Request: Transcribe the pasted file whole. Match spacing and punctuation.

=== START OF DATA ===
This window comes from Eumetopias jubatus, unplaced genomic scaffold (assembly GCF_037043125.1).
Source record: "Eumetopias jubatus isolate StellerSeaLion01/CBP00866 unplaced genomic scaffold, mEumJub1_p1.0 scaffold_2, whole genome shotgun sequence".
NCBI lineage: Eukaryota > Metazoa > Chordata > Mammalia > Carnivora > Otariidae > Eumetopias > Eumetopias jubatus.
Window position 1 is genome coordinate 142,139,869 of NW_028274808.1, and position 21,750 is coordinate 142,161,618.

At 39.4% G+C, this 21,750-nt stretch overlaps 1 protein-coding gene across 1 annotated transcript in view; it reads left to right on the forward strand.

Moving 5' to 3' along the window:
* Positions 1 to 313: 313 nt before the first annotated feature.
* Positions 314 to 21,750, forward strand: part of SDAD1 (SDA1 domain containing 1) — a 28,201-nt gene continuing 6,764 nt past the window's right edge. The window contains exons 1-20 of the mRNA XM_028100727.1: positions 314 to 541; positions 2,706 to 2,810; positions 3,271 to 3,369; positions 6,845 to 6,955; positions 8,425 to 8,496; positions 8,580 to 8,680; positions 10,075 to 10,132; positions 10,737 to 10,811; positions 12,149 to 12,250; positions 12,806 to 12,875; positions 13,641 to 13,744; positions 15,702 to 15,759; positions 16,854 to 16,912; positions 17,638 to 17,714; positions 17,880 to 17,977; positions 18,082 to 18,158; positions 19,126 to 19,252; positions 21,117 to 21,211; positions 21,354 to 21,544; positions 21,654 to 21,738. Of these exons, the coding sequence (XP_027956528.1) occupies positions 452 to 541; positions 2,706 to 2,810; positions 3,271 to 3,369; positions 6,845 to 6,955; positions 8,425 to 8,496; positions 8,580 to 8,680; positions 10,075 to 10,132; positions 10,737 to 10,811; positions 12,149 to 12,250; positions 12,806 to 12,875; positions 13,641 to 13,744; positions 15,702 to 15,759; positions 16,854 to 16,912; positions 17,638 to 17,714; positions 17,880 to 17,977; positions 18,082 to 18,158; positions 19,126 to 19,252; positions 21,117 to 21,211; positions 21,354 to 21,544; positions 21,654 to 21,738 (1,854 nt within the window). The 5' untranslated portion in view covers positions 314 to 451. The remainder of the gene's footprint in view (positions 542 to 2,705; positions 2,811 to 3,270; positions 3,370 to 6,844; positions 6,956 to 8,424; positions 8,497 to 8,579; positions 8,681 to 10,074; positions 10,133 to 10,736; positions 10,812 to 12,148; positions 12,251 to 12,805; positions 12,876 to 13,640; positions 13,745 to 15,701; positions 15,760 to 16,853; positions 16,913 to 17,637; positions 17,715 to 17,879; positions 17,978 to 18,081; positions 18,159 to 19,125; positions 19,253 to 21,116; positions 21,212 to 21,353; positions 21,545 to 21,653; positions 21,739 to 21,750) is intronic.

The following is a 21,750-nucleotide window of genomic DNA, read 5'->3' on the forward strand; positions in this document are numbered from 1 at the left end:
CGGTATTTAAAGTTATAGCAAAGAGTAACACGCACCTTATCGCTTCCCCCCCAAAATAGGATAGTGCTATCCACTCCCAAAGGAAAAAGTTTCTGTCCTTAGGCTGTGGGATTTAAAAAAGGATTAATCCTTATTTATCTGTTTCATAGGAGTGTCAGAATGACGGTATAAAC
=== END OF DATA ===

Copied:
This window comes from Eumetopias jubatus, unplaced genomic scaffold (assembly GCF_037043125.1).
Source record: "Eumetopias jubatus isolate StellerSeaLion01/CBP00866 unplaced genomic scaffold, mEumJub1_p1.0 scaffold_2, whole genome shotgun sequence".
NCBI lineage: Eukaryota > Metazoa > Chordata > Mammalia > Carnivora > Otariidae > Eumetopias > Eumetopias jubatus.
Window position 1 is genome coordinate 142,139,869 of NW_028274808.1, and position 21,750 is coordinate 142,161,618.

At 39.4% G+C, this 21,750-nt stretch overlaps 1 protein-coding gene across 1 annotated transcript in view; it reads left to right on the forward strand.

Moving 5' to 3' along the window:
* Positions 1 to 313: 313 nt before the first annotated feature.
* Positions 314 to 21,750, forward strand: part of SDAD1 (SDA1 domain containing 1) — a 28,201-nt gene continuing 6,764 nt past the window's right edge. The window contains exons 1-20 of the mRNA XM_028100727.1: positions 314 to 541; positions 2,706 to 2,810; positions 3,271 to 3,369; positions 6,845 to 6,955; positions 8,425 to 8,496; positions 8,580 to 8,680; positions 10,075 to 10,132; positions 10,737 to 10,811; positions 12,149 to 12,250; positions 12,806 to 12,875; positions 13,641 to 13,744; positions 15,702 to 15,759; positions 16,854 to 16,912; positions 17,638 to 17,714; positions 17,880 to 17,977; positions 18,082 to 18,158; positions 19,126 to 19,252; positions 21,117 to 21,211; positions 21,354 to 21,544; positions 21,654 to 21,738. Of these exons, the coding sequence (XP_027956528.1) occupies positions 452 to 541; positions 2,706 to 2,810; positions 3,271 to 3,369; positions 6,845 to 6,955; positions 8,425 to 8,496; positions 8,580 to 8,680; positions 10,075 to 10,132; positions 10,737 to 10,811; positions 12,149 to 12,250; positions 12,806 to 12,875; positions 13,641 to 13,744; positions 15,702 to 15,759; positions 16,854 to 16,912; positions 17,638 to 17,714; positions 17,880 to 17,977; positions 18,082 to 18,158; positions 19,126 to 19,252; positions 21,117 to 21,211; positions 21,354 to 21,544; positions 21,654 to 21,738 (1,854 nt within the window). The 5' untranslated portion in view covers positions 314 to 451. The remainder of the gene's footprint in view (positions 542 to 2,705; positions 2,811 to 3,270; positions 3,370 to 6,844; positions 6,956 to 8,424; positions 8,497 to 8,579; positions 8,681 to 10,074; positions 10,133 to 10,736; positions 10,812 to 12,148; positions 12,251 to 12,805; positions 12,876 to 13,640; positions 13,745 to 15,701; positions 15,760 to 16,853; positions 16,913 to 17,637; positions 17,715 to 17,879; positions 17,978 to 18,081; positions 18,159 to 19,125; positions 19,253 to 21,116; positions 21,212 to 21,353; positions 21,545 to 21,653; positions 21,739 to 21,750) is intronic.

The following is a 21,750-nucleotide window of genomic DNA, read 5'->3' on the forward strand; positions in this document are numbered from 1 at the left end:
CGGTATTTAAAGTTATAGCAAAGAGTAACACGCACCTTATCGCTTCCCCCCCAAAATAGGATAGTGCTATCCACTCCCAAAGGAAAAAGTTTCTGTCCTTAGGCTGTGGGATTTAAAAAAGGATTAATCCTTATTTATCTGTTTCATAGGAGTGTCAGAATGACGGTATAAAC